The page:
USJ Students Spend Summer Monitoring Scantic River

This summer, 10 Biology and Public Health students from USJ are helping to keep Connecticut residents safe from waterborne illnesses. Under the guidance of Kirsten Martin, Ph.D., associate professor of Biology, the students are responsible for collecting Scantic River water samples from six locations in East Windsor and monitoring those samples for total fecal coliform and E. coli levels.  Five additional locations in Enfield and Somers are also being monitored by Dr. Martin.

Martin, who developed and has been running the Scantic River Water Monitoring Program since 2010, has dedicated her time to environmental-monitoring projects for several years. The Scantic River E. coli Monitoring Project began in 2015.  By monitoring the water’s pH level and temperature and testing for E. coli, Martin and her students are making a difference in the community.

“Nobody else is actively monitoring this river,” said Martin. “It’s used for recreation, for swimming, for subsistence. The levels have been dangerously high several times this summer, so if the students weren’t out there monitoring, you’d have people potentially getting very, very sick.”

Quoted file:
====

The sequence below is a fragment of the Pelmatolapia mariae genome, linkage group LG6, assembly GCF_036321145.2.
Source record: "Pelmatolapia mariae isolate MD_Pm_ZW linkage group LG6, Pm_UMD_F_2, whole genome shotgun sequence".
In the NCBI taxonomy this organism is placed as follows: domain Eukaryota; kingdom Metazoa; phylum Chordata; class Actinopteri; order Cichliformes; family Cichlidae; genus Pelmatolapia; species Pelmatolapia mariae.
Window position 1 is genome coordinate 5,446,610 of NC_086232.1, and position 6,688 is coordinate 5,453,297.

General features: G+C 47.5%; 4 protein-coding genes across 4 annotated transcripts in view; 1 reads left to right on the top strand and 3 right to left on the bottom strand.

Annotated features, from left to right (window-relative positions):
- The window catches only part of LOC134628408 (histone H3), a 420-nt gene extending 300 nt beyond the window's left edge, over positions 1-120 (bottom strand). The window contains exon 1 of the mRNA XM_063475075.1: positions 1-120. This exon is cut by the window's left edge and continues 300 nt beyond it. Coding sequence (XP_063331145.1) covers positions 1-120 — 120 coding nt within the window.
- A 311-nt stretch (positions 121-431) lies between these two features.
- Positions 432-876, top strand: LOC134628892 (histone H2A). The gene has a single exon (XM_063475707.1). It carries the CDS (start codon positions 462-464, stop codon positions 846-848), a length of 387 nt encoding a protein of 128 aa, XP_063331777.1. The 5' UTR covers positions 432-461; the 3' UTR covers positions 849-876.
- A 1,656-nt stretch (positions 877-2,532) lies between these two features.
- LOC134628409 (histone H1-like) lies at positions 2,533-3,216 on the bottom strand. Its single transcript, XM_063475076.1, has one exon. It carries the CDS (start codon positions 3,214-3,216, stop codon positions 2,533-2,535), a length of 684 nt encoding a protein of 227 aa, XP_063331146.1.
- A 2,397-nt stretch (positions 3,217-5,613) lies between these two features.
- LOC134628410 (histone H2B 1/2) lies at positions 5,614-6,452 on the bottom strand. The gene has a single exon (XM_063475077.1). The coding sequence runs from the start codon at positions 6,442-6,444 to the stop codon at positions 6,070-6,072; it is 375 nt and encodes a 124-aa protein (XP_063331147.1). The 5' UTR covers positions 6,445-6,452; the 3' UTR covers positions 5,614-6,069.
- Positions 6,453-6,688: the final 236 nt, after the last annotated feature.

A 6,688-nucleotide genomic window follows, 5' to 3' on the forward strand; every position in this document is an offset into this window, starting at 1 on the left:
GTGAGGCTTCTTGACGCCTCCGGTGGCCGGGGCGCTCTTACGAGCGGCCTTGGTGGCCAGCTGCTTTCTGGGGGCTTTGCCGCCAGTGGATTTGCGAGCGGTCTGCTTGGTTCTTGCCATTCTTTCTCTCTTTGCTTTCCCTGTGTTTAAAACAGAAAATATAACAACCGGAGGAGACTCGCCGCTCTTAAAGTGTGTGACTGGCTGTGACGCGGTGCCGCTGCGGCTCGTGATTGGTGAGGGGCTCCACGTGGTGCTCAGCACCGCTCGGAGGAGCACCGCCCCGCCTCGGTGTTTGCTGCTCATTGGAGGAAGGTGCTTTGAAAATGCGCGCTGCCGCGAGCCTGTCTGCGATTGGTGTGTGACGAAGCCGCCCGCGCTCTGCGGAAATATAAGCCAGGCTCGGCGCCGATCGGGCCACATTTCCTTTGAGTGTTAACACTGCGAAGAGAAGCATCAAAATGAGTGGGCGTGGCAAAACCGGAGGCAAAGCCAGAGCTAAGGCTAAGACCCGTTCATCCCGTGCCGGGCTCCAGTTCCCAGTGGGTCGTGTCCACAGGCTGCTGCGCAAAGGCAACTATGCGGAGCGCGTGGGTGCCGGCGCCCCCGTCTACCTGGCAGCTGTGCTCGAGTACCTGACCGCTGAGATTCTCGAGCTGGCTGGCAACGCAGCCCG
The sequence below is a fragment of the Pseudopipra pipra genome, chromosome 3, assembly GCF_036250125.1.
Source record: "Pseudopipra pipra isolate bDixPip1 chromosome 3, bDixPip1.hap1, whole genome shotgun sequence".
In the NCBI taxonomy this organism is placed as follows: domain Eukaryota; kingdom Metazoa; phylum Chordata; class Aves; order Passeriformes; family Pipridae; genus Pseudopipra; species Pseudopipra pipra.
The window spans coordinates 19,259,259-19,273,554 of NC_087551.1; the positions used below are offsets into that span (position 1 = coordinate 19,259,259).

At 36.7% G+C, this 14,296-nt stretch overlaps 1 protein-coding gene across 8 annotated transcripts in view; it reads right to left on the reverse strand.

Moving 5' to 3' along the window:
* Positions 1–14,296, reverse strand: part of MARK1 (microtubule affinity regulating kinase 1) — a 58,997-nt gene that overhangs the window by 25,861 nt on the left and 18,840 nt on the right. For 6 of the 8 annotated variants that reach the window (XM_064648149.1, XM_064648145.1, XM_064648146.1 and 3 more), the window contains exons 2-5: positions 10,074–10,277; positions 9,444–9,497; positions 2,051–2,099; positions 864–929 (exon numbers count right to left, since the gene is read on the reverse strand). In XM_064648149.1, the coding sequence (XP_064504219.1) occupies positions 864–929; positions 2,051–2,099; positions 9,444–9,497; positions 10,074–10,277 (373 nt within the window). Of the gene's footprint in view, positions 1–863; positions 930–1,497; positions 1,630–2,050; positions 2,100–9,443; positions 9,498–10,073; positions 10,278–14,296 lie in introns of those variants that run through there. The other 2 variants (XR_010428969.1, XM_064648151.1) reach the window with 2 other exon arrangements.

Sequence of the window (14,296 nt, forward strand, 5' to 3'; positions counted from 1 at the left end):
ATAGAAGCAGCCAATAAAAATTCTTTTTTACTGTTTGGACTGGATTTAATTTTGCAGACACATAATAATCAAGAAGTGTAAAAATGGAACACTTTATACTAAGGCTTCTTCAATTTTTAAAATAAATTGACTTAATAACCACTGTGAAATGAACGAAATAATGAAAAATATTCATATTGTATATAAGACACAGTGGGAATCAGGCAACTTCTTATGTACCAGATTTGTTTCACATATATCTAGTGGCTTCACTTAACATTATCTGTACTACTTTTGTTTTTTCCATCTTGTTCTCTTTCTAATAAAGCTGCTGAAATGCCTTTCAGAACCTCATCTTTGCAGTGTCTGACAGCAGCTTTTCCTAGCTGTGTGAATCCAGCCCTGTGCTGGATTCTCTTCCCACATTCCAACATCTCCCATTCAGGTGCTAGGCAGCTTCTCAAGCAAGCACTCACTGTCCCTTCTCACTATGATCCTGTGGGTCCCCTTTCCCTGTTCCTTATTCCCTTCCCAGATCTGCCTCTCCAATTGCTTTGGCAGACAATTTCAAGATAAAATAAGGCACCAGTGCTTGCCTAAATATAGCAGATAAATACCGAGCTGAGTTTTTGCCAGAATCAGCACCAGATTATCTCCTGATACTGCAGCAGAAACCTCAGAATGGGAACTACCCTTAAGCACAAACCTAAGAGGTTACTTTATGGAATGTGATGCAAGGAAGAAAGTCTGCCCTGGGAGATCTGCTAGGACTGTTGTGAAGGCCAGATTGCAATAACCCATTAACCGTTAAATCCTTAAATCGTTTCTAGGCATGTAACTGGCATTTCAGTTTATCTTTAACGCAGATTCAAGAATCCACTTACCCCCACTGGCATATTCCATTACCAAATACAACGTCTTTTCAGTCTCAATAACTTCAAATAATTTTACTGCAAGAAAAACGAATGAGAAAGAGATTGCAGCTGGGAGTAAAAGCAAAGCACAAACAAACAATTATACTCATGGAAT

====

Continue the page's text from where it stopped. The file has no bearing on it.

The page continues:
By taking part in this town government-funded project, students are putting their classroom knowledge to use in the field, learning how their education can be used to help others and the environment overall. In addition to fieldwork, students also gain professional experience – whether that includes explaining their project to the general public who approach them while collecting samples or meeting with the project collaborators and town selectmen to discuss the findings.

Their work is benefiting the state greatly as a decrease in staff has impacted the extent of water testing across Connecticut. The data USJ students collect informs towns, as well as the Connecticut Department of Energy & Environmental Protection, allowing state professionals to take the appropriate action to keep residents safe.

The seasonal project will conclude with a technical report by Martin in the fall, followed by potential presentations at several local conferences, where students will share their findings and detail the experience.

“I give them a lot of ownership with this project,” Martin remarked. “This is their project: their names will be added to the long list of people who are involved. It’s not busy work; it’s really crucial, important work. And we’re one of only a few universities in the state that does it.”

The Scantic River E. coli Monitoring Project is supported by funds from the Town of Enfield, the Town of East Windsor, the Scantic River Watershed Association, the East Windsor American Heritage Rivers Commission, and a grant from the Connecticut Society for Women Environmental Professionals.  Individuals interested in the test results can go to the Connecticut River Conservancy’s “Is it Clean?” website (